The Batwa cultural Experience
Being the original dwellers of the Bwindi impenetrable national park jungle, the Batwa were known as “The Keepers of the Forest.” The history of these small-statured people is long and rich. The Batwa survived by hunting small game using arrows or nets and gathering plants and fruit in the rain forest. They lived in huts constructed of leaves and branches, moving frequently in search of fresh supplies of food. The Batwa lived in harmony with the forest and its creatures, including the mountain gorillas, Some anthropologists estimate that pygmy tribes such as the Batwa have existed in the equatorial forests of Africa for 60,000 years or more.
In 1992, the lives of the Batwa pygmies changed forever. The Bwindi Impenetrable Forest became a national park and World Heritage Site to protect the 350 endangered mountain gorillas within its boundaries. The Batwa were evicted from the park. Since they had no title to land, they were given no compensation. The Batwa became conservation refugees in an unfamiliar, unforested world.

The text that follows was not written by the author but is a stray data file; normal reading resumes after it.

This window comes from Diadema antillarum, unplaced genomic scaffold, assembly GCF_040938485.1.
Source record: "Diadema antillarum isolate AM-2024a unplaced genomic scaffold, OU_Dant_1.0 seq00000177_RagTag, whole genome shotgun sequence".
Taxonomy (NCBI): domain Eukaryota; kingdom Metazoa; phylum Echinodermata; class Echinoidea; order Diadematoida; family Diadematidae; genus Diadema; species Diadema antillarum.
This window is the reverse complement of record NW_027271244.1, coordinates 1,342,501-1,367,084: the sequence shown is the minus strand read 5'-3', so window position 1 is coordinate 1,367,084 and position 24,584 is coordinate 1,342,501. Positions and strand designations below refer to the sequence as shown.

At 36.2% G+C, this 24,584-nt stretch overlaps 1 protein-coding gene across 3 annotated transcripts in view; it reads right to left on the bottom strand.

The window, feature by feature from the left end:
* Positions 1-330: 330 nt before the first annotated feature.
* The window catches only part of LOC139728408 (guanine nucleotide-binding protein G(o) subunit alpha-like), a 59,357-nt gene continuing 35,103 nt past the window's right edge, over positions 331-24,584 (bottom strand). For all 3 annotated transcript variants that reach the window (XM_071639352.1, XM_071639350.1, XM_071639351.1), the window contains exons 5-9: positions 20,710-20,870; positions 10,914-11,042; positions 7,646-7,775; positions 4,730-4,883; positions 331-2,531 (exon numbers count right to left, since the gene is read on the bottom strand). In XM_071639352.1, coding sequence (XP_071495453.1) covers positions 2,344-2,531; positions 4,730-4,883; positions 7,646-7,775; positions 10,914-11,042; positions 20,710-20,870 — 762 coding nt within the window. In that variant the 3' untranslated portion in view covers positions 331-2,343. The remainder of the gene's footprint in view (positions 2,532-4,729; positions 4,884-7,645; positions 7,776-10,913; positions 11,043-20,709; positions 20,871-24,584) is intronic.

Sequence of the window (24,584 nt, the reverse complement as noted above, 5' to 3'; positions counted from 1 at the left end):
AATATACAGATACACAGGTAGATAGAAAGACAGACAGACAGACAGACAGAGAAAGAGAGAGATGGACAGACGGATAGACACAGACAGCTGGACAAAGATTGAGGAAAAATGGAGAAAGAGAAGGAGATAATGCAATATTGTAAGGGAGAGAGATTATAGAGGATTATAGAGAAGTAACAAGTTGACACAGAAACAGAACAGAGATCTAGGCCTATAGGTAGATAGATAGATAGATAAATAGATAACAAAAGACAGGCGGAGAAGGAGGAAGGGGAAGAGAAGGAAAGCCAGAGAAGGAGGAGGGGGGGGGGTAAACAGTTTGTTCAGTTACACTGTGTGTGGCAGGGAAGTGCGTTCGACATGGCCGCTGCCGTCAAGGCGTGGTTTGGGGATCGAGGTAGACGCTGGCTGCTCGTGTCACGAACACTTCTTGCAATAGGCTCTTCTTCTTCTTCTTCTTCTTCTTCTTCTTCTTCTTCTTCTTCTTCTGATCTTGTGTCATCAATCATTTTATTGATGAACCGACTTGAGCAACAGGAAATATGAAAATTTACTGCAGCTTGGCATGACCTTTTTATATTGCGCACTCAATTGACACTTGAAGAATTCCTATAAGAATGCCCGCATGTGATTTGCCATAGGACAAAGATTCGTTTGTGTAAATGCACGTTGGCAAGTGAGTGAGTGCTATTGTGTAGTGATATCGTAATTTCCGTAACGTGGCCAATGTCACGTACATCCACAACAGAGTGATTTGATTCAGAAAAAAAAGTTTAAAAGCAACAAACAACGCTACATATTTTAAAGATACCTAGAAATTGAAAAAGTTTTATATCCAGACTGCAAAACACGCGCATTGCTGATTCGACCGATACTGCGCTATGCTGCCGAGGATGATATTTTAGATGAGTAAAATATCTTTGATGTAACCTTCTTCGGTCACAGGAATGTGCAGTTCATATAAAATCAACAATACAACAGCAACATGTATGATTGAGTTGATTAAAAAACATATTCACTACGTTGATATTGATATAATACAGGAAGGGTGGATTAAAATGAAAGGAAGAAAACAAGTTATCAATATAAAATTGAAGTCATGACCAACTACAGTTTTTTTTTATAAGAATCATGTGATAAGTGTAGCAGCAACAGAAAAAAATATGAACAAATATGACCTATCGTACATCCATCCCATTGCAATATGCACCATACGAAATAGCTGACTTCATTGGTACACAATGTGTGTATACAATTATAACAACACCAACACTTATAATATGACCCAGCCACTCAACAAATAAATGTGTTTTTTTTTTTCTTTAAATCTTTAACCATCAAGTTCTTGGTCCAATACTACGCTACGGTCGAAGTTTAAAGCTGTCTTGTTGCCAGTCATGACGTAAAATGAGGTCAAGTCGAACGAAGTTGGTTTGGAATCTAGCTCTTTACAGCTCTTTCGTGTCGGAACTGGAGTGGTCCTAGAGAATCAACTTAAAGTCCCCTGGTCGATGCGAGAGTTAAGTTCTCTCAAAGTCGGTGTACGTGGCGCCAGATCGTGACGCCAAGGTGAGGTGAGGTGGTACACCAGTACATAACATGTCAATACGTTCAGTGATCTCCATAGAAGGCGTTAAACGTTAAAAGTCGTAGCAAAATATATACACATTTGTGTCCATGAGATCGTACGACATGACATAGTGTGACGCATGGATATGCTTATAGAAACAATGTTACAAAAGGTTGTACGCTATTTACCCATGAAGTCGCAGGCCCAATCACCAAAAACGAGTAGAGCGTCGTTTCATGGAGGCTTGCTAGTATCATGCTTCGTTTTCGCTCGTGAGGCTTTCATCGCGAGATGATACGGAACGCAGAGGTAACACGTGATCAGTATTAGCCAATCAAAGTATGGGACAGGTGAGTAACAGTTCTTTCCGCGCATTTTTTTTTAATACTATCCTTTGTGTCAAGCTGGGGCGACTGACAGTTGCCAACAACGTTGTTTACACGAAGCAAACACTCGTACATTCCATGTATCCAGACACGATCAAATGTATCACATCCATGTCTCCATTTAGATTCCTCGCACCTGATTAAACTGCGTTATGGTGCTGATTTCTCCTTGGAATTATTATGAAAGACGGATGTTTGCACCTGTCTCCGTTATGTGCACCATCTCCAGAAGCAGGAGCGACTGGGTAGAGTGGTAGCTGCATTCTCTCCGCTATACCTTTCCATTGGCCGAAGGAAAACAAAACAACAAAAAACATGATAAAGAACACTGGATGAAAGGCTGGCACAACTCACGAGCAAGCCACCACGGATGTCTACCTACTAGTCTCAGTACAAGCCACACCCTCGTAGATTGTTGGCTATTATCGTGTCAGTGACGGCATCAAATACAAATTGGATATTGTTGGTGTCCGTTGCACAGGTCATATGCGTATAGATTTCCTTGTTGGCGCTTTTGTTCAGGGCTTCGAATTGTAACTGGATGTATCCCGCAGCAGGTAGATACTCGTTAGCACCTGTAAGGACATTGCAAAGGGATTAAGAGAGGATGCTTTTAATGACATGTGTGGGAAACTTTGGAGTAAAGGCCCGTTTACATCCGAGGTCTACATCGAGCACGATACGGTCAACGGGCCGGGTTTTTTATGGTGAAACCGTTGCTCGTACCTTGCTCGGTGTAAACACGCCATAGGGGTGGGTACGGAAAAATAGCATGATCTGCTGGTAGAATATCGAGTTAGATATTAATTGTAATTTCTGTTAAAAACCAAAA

Many Batwa died during the early years of exile, and the tribe’s very existence was severely threatened. Since 2001, American medical missionaries Dr. Scott and Carol Kellermann have dedicated themselves to serving the Batwa in southwest Uganda. The Kellermanns purchased land and established programs to improve conditions for the tribe—home-building, schools, a hospital and clinics, water and sanitation projects, income generation, and the promotion of indigenous rights.
This is an optional activity you can do during your visit to the Bwindi forest gorilla tracking activity, either through the buhoma side or nkuringo side of gorilla tracking. You can as well spend an extra day to visit these keepers of the forest. The other option is visiting these communities through the forest walk.
Step back in time to see how the Batwa lived in this jungle, one of the most beautiful jungles on earth and home of the famous mountain gorillas. Enjoy an incredible day hike in the rain forest with Batwa guides, see how the Batwa lived and hunted, learn about medicinal plants, and watch for animals and birds.